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(via banksy.co.uk)

Banksy’s latest stencil reimagines an anonymous arch on a New York street into a Japanese bridge traversed by ladies and adjacent to a bonsai. It is a clever reinvention of an everyday object into something new, which street art does best.

If this work was from a no-name artist, I think we’d all take a look, smile and walk by, but since it is by Banksy, then … well, let’s wait and see …

The obvious allusion is to the work of African-American artist Kara Walker but without the subtext of American history. While Banksy’s official Instagram account suggests the work is in Brooklyn Bedford-Stuyvesant neighborhood, we do not have confirmation on the location yet. (Update, 11:37am: We have received unverified word that the piece is at Graham Avenue & Cook Street in East Williamsburg.)

A print by Edo period artist Hokusai (via notjustnat.blogspot.com)

Also, Banksy seems amused that the NYPD is out to get him.

Update 2, 1:50pm EDT: A tagger was apparently knocked out at the scene, per Instagram and Animal NY. The latter source also has images of the impromptu restoration effort undertaken by bystanders post-vandalism.

Update 3, 2:36pm: And here’s a video, via Instagram, of the restoration:

Update 4, 4:00pm EDT: I visited the location of the newest Banksy, which is most definitely in Williamsburg and blocks away from any semblance of Bedford Stuyvesant. The work had been restored (rather well, though not perfectly) and as you can tell from the pictures, it is in good shape.

A view of the Banksy at the corner of Graham Avenue and Cook Street (all photos by the author for Hyperallergic)

The building’s owner told the building supervisor, Feliciano Perez, to stand guard for future vandals. I asked Perez a few questions about his job protecting the latest Banksy.

Building supervisor Feliciano Perez being interviewed by a reporter as he stands guard by the Banksy.

Hrag Vartanian: Are you here to make sure there is no graffiti?
Feliciano Perez: Yes, someone is going to come and put a cover to protect that thing.

HV: Why does the building owner want to protect it?
FP: He says, everyone says that he is very famous the guy who did that and he’s going to protect it.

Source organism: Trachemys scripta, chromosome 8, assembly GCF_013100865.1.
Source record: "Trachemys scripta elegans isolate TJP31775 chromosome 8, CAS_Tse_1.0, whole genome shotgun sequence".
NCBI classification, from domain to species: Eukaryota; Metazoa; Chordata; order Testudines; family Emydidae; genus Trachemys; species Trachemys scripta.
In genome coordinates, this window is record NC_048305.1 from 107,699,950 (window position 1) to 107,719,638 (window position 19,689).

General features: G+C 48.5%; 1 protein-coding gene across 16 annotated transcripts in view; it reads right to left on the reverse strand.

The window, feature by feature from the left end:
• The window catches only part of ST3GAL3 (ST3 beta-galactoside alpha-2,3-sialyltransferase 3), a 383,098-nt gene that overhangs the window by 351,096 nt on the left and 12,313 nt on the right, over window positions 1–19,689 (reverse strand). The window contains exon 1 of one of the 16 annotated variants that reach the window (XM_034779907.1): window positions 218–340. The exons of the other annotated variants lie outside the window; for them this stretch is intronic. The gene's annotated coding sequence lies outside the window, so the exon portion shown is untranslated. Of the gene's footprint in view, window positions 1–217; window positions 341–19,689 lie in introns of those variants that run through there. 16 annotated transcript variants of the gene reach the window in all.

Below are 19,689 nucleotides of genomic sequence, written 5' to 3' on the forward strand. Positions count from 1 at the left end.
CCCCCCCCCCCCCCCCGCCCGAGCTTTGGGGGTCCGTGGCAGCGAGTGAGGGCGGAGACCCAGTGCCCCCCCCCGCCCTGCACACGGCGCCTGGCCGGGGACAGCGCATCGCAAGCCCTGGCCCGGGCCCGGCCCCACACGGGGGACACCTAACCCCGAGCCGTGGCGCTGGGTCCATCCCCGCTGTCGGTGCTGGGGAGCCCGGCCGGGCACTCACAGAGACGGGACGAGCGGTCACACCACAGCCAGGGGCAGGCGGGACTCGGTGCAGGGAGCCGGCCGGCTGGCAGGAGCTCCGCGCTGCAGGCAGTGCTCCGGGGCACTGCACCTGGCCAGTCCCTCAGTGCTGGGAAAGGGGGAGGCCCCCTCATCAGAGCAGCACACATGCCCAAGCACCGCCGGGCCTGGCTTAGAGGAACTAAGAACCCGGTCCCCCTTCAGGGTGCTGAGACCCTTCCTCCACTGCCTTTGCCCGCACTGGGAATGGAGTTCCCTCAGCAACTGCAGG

HV: What do you think about protecting graffiti on a wall?
FP: I think it’s good that the guy is very famous and I think it’s fine.

HV: Has there been more than one person who has tried to come and tag it?
FP: No, only that one guy who tried to.

HV: Was he arrested?
FP: No, the police never come. I don’t know if someone called them.

The Graham Avenue Banksy in context (click to enlarge)

A detail of the Graham Avenue Banksy

A detail of the Graham Avenue Banksy

Update 5, 4:28pm EST: Last night, I visited the Tribeca Banksy to discover that it has in fact become a full-on memorial to 9/11:

People visiting the Tribeca Banksy late last night at approximately 11:30pm EDT (All photos by the author for Hyperallergic)

And now we learn that the Tribeca Banksy has been vandalized by SixCentz, which is a hip hop website that described itself on its website as “creating social awareness, through the elements of hip-hop.” is protesting the destruction of 5Pointz and placed a paper on the plexiglass covering the work that reads, “Hate Banksy, Save 5Pointz, Love SixCentz”:

A screenshot of the video posted by SixCentzTV, the YouTube channel of SixCentz.

We reached out to SixCentz for comment on the matter and have yet to hear back.

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Hrag Vartanian

Hrag Vartanian is editor-in-chief and co-founder of Hyperallergic. You can follow him at @hragv.

2 replies on “Banksy Goes Japonaiserie in Brooklyn, Tribeca Banksy Vandalized [UPDATE 5]”

  1. I used to work in a basement type shop that had arched floor level windows like that. I’m not sure what all the hype is about Banksy but the use of the architecture is very clever. So witty and creative.

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